Killing Two Birds with One Ball

The Indians have had a few problems this season (obviously given their 17-19 record), but some of these may be more to do with stubbornness than talent. While the Indians’ defense overall has not been great, it is unfair to stigmatize everyone as a whole. For example, the Indians outfield currently boasts a .990 fielding percent with six assists while Jason Kipnis and his replacements (except Elliot Johnson) have also played well. In addition, the Indians have struggled offensively, but it is not the fault of everyone. Again, the outfield has been fantastic, knocking in 65 of the Indians 138 runs as a unit, as has Kipnis and his primary substitute, Mike Aviles. From the outside, it is obvious that not only do the Indians have problems, but they are arising from the left side of the infield and the catcher position.

Of these, the worst offensive detractor has been Carlos Santana and the worst defensive, his replacement behind the plate, Yan Gomes. After instilling fear in all base runners last season, it is now open season on Gomes (18 of 24 base stealers have been safe), who has been almost completely unable to make a catchable throw to second base. He has been worse than terrible behind the plate and if strike outs didn’t count for put outs for the catcher, he would have a fielding percentage of about .667. Gomes has also had issues at the plate, posting a line of .262/.300/.456 after signing a seven year extension during March.

Of course, Santana is not without fault either. He has been even worse offensively than Gomes (.139/.305/.270) and has been making those outs in more integral places as the Tribe’s clean-up hitter. Santana has been solid defensively at least, making just two errors in 44 chances in his first season at third and is yet to make an error at either of his other two positions. Of course, despite talks in Spring Training of using Santana in all four of his positions almost equally, he has been used almost exclusively at third base. To this point, he has played just a single game at first (he played 29 in 2013 and 21 in 2012), seven games at catcher and only nine at DH, often playing third even when Lonnie Chisenhall is in the lineup.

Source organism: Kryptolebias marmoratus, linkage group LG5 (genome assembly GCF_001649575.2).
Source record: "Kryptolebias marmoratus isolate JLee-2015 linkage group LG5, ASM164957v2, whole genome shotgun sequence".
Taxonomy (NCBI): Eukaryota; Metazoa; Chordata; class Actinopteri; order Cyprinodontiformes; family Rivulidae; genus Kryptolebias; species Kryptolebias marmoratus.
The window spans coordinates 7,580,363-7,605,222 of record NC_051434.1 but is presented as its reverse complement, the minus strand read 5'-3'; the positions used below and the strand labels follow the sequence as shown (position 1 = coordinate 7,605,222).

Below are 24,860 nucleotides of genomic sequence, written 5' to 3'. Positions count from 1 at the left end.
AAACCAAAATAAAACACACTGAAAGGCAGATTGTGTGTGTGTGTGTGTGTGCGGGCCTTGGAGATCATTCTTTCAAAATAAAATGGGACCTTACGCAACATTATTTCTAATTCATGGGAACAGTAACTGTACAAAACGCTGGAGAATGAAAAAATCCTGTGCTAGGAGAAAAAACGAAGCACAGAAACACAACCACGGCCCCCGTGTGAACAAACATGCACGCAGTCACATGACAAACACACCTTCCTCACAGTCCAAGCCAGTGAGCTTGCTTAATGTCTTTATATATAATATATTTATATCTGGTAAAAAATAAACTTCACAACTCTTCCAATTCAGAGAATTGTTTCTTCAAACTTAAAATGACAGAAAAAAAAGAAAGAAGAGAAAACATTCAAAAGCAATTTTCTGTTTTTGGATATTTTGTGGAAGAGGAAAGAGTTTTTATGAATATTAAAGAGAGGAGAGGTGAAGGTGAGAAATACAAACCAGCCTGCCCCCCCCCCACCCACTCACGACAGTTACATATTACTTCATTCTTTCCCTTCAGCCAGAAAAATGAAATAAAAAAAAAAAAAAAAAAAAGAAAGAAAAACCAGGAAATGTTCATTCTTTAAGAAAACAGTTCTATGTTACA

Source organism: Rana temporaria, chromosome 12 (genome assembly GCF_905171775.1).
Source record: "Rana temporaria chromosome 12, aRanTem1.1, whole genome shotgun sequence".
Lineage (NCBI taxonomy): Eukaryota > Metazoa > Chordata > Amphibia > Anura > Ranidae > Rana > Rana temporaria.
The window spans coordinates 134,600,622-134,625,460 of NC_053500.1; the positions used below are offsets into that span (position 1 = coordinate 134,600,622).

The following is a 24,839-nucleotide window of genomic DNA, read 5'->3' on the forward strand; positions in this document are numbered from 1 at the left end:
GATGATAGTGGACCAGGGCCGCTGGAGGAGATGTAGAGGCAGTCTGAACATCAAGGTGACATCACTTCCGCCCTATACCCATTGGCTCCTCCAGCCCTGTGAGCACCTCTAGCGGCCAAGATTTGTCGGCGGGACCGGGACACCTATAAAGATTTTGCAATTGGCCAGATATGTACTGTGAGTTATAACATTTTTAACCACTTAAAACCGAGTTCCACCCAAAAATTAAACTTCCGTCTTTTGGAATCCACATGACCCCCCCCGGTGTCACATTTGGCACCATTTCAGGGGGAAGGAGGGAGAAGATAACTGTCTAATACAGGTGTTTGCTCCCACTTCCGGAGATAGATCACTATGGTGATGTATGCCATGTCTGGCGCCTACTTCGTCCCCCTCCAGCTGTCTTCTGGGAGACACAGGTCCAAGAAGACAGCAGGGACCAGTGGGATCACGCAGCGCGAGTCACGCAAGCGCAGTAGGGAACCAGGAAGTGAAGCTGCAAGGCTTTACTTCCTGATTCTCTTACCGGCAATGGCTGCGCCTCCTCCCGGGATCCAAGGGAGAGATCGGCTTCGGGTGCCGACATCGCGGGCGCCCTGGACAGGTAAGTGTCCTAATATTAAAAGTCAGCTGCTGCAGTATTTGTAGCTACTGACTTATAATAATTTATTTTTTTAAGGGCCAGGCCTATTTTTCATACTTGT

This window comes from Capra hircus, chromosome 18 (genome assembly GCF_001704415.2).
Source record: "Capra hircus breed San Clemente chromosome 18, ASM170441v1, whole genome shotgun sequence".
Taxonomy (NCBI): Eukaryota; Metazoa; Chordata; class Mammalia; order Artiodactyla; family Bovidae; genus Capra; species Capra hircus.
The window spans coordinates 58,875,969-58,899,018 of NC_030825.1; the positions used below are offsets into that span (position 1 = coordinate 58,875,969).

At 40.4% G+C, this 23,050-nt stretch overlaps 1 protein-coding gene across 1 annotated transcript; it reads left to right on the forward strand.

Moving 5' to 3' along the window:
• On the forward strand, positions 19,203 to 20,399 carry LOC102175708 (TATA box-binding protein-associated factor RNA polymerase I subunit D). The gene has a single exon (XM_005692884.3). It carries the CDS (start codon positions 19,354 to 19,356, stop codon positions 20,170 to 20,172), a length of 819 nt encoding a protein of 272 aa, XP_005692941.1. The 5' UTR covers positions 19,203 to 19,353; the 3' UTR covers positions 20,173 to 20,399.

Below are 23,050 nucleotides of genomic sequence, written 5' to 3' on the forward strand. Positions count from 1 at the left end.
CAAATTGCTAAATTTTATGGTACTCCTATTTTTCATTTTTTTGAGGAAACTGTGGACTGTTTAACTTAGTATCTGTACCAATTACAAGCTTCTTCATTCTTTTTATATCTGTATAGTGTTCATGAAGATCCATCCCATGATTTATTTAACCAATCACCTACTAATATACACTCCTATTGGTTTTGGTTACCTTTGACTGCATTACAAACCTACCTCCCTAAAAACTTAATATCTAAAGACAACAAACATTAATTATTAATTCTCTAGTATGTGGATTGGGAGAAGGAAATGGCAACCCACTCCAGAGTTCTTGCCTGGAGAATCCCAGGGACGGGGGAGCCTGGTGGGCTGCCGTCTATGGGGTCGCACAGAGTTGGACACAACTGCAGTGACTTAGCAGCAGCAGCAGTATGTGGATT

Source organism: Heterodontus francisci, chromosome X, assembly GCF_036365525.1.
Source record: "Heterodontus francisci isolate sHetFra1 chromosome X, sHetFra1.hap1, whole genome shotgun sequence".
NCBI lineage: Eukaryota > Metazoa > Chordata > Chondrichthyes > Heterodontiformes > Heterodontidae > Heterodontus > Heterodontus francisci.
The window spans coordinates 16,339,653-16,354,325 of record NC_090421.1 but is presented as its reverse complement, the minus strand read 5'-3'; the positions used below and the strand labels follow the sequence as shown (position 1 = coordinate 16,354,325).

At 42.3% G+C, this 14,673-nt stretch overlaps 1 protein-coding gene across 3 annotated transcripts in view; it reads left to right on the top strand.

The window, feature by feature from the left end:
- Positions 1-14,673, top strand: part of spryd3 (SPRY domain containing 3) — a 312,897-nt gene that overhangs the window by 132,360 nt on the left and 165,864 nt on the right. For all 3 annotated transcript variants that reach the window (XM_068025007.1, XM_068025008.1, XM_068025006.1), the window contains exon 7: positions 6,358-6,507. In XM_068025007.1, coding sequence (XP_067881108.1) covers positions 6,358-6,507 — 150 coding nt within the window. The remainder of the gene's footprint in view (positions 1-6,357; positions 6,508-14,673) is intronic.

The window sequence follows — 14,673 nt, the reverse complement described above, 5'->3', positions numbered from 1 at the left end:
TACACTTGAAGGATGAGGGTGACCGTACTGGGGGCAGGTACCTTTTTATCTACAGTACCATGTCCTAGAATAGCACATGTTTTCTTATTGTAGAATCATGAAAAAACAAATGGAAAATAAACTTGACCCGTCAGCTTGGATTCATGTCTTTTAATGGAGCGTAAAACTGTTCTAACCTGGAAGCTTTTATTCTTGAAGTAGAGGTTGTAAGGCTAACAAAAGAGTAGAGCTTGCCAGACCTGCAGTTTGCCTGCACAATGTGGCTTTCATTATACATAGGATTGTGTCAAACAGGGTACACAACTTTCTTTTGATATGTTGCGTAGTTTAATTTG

It is a little confusing why the Indians would stick so hard to their pre-season decisions, even when things aren’t going quite to plan. Gomes has never officially been the starting catcher prior to this season, and it is possible he is succumbing to the pressure. Most of his errors have been from being overly aggressive, which could be explained by the increased expectations of his new position. As a reserve in 2013, little was expected from Gomes and everything he did was a bonus. This season, that tremendous play was expected from the beginning and it is possible he is overextending himself to maintain that level.

Santana is facing a similar problem. With so much focus on his defense, which has improved to an unbelievable level, he has let his bat fall off. The problem with this is that the only reason they wanted him to play third in the first place was because he was the best power hitter on the team. Now, he is just the third best third baseman offensively, behind Mike Aviles and Lonnie Chisenhall and is likely the third best defensively as well.

The obvious solution to both problems is to return Carlos Santana to his starting catcher’s role, making the starting third baseman Chisenhall against right handers and Aviles (or Santana) against lefties. While Santana may be the starting third baseman of the future (even later this year), it is more important that he concentrate on his offensive game at this point. This would leave Yan Gomes as the odd man out, but it’s not like his bat will be missed. He would likely benefit offensively as well as defensively from a little time off.

This generally would leave the DH spot, where Chisenhall has been playing most days, open. This is a very good thing. Nick Swisher has also been struggling offensively (.206/.304/.324) and has been terrible defensively, with four errors already at first. Like Gomes and Santana, he could also benefit from some time off the field, and the best way to do this would be to DH the switch hitter. This is another position Santana could play, with less stress than third base. This also shows how Gomes would likely still play in at least half of the Indians games, even with a reduced role. Remember that the Indians use a different line-up almost every single game, so any starting role is not a guarantee of that player being there every game.

In addition to giving three different players a little more piece of mind, this move would do one more positive thing for the team. By freeing up a daily DH, the Indians would have room for a hitter on the team that can’t particularly perform on defense. There is one player deserving of that spot right now and his name is Jesus Aguilar. Aguilar has been the Tribe’s top power hitting prospect for at least three years and is currently destroying in AAA (.317/.414/.558). He will make his debut this season and the main thing holding him back is the fact that he can only play first base on defense. While there has been talk of teaching him third base, there is no reason to do this with both Santana and Chisenhall already on the team. With the DH spot coming open, the time has never been better to give Aguilar, who looks to be the most powerful hitter in the Cleveland organization since Travis Hafner tore his laburm, his first chance in the Major Leagues.

Joseph Coblitz

About Joseph Coblitz

Joseph is the primary writer and editor of and has been since its inception in 2011. He also writes for The Outside Corner and the Comeback and hosts the Tribe Time Now podcast. He is a graduate of the University of Akron and currently resides in Goodyear, Arizona the Spring Training home of the Cleveland Indians. Follow on twitter @BurningRiverBB